Effect of extracorporeal shockwave therapy on muscle spasticity in patients with cerebral palsy: meta-analysis and systematic review.
Recently, clinical trials have been performed to evaluate the efficacy of extracorporeal shockwave therapy (ESWT) in patients with cerebral palsy (CP). However, various studies adopted different clinical scales, making it insufficient to draw a definite conclusion about the efficacy of ESWT in reducing spasticity after cerebral palsy. The purpose of this meta-analysis was to assess the effects of ESWT on reducing spasticity after applying ESWT in patients with CP.
In accordance with the PRISMA statement, authors searched MEDLINE, EMBASE, Web of Science, Cochrane Central Register of Controlled Trials and Scopus from their inception dates through December 11th 2018. We included randomised controlled trials in any language that using ESWT for the purpose of ameliorating spasticity in patients with CP. We assessed spasticity measured by modified Ashworth Scale (MAS), range of motion (ROM) and baropodometric values as outcomes.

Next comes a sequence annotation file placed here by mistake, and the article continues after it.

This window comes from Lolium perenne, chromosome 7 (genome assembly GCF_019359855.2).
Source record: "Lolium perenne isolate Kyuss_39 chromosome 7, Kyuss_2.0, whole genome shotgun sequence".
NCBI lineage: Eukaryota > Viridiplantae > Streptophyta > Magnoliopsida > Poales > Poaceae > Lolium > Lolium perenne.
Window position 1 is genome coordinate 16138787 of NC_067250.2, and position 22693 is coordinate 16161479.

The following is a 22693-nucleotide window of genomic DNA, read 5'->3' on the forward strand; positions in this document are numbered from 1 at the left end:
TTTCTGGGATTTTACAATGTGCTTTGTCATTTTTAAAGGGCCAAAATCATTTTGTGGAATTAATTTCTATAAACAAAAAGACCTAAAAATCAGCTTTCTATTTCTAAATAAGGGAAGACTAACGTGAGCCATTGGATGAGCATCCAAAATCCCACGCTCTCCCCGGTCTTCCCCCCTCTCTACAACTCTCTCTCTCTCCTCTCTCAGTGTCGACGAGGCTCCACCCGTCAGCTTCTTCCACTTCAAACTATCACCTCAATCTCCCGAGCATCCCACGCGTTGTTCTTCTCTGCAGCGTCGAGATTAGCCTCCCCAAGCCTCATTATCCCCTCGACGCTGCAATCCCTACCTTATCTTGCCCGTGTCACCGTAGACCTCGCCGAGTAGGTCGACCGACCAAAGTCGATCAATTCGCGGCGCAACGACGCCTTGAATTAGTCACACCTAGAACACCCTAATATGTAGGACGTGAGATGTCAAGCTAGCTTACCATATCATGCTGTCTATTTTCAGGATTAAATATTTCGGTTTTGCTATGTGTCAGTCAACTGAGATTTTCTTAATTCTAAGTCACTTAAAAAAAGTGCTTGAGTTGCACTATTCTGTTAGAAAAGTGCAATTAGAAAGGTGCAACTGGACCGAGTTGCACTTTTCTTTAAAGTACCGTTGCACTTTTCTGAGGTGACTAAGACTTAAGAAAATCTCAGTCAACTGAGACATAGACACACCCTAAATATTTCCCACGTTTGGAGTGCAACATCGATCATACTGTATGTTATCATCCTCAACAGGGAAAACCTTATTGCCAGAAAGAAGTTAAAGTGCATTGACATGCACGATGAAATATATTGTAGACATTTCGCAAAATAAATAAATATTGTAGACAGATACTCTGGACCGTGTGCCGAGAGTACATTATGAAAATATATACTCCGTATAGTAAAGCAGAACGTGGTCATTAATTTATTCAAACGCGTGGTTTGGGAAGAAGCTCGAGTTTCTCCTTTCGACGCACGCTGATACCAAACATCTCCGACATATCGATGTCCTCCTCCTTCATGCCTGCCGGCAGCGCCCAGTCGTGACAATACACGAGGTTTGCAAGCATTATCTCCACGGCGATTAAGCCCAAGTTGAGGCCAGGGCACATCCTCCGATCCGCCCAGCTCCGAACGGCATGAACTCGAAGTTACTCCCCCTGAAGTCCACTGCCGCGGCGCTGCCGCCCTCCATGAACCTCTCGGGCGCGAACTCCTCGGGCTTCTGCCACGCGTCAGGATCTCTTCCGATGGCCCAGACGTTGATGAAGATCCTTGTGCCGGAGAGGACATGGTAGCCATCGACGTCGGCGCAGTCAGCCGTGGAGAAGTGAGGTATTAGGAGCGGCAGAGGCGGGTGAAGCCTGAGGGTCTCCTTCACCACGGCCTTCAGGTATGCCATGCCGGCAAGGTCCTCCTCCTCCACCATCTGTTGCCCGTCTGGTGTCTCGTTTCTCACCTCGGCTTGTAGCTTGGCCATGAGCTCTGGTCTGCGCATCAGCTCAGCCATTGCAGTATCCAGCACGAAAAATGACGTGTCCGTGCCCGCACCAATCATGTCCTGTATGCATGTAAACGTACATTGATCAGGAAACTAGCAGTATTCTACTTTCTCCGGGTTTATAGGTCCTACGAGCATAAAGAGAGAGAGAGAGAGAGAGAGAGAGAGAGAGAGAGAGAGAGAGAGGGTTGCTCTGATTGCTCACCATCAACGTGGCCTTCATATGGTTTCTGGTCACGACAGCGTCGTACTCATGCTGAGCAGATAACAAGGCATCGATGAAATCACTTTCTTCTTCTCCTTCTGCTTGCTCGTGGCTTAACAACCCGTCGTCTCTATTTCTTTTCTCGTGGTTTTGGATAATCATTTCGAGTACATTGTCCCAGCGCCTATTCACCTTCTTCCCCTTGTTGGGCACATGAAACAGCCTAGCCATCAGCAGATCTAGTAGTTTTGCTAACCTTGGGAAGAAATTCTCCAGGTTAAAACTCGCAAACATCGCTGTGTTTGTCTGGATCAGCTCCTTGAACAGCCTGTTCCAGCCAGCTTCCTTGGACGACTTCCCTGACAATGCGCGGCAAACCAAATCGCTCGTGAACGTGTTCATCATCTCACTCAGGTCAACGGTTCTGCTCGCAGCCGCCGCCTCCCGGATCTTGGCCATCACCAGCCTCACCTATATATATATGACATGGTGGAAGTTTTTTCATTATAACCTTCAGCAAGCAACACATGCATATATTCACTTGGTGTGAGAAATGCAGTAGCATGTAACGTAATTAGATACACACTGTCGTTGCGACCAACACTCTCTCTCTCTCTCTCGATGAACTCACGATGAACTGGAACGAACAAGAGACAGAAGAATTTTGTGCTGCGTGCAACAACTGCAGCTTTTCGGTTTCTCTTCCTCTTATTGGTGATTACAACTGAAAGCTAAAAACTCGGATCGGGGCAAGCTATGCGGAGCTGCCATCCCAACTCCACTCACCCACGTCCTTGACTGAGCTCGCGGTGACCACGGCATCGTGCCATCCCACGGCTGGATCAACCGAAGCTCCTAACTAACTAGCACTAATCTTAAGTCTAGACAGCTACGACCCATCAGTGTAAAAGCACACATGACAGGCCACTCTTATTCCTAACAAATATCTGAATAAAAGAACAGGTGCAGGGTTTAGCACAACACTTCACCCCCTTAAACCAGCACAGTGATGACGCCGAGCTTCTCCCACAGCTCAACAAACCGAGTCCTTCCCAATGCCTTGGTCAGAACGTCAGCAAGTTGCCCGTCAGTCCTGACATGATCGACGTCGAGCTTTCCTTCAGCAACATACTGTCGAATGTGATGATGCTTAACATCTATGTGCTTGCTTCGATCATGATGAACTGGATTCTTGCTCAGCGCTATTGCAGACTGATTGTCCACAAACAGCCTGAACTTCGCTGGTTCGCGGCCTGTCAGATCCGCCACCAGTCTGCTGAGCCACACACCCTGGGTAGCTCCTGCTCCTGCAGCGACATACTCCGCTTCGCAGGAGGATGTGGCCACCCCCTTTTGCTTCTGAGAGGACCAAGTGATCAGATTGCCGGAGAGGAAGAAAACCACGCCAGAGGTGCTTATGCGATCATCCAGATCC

Two authors independently extracted and verified data. Meta-analysis was completed where possible, otherwise data were synthesised narratively. From a total of 206 articles, 16 manuscripts were selected and 5 of them were ultimately included in this meta-analysis. MAS grade as primary outcome was significantly improved after ESWT compared to that in the control group (mean difference [MD]: -0.62; 95% CI: -1.52 to -0.18). ROM after ESWT was also significantly improved compared to that in the control groups (MD: 18.01; 95% CI: 6.11 to 29.91). Baropodometric measures showed significantly increases in foot contact area during gait (SMD: 29.00; 95% CI: 11.08 to 46.92), but not significantly in peak pressure under the heel (MD: 15.12; 95% CI: -1.85 to 32.10) immediately after ESWT.
No serious side effects were observed in any patient after ESWT. ESWT may be a valid alternative to existing treatment options targeting spasticity diminishment and ROM improvement in CP patients to maintain healthy lifestyles and normalize spastic gait pattern. Further standardization of treatment protocols including treatment intervals and intensities needs to be established and long-term follow-up studies are needed to verify our results.